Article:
Analyzing Graham Mertz’s performance in wins vs. his performance in losses last season

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ESPN’s Bill Connelly, the creator of SP+, is a central voice in college football analytics and analysis.

One of his recent Tweets requires attention: an in-depth view of Wisconsin Badger quarterback Graham Mertz’s performance in wins last season vs. his performance in losses.

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On a surface level, it makes sense why Wisconsin struggled along with their quarterback. The right image is full of incompletions and turnovers and actually features 33 more pass attempts than the left image.

For context, Wisconsin won four games last season (left) and lost three (right). That gives all the indication needed to understand why the offense was so stagnant some of those days.

But why did we see such a stark difference between Mertz’s performance in wins vs. that in losses? Aside from Bill’s correct point about how Northwestern, Indiana and Iowa complicated the game for him, here’s what I saw:

First, that 33-pass disparity led me to one theme: the running game. Wisconsin wasn’t a great running team last season, but the difference between the output in wins and losses was huge.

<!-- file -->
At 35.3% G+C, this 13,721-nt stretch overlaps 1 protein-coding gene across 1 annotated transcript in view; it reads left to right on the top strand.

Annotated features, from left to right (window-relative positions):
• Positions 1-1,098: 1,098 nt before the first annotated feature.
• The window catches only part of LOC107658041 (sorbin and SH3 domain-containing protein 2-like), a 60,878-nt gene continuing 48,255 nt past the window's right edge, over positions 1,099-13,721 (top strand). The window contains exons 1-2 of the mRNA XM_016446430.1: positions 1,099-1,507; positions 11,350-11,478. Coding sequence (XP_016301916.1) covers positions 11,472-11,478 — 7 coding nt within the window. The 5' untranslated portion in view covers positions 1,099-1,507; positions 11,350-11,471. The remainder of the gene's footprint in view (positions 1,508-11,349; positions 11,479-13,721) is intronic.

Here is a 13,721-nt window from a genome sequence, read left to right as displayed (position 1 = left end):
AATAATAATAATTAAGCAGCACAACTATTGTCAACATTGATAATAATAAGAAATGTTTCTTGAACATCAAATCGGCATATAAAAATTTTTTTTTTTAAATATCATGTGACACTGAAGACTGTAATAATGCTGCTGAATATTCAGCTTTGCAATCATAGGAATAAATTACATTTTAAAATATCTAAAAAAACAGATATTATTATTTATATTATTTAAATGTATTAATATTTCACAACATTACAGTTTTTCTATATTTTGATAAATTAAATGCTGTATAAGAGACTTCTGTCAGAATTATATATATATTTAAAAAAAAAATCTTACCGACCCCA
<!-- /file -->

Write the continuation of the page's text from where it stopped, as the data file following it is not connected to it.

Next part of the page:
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As I referred to above, the left picture is what Wisconsin’s ideal, on-schedule offense looks like. The right, then, is the disoriented mess we saw for weeks during the heart of the schedule.

Second, there are numerous factors at play aside from the defensive efforts of the Badgers’ opponents. There was no health at wide receiver, Mertz had to run to the sideline to get every play and this was a freshman quarterback who was thrust into the starting job without much time to prepare.

But the biggest thing that stood out to me was what I outlined above: rushing success, as it normally does, dictated what the team was able to do on offense, and therefore dictated whether they won games.

After three years of all-time great stuff from Jonathan Taylor, the 2020 regression was clearly large enough to stop the offense in its tracks and make things nearly impossible on Mertz.

Now heading into 2021 with an impressive backfield crew of Jalen Berger, Chez Mellusi, Braelon Allen and more, Wisconsin fans should expect to see a lot more of the lefthand chart compared to the right.

The offense will find its schedule easier, Mertz will regain his rhythm and this will be an impressive offense to watch throughout the season.

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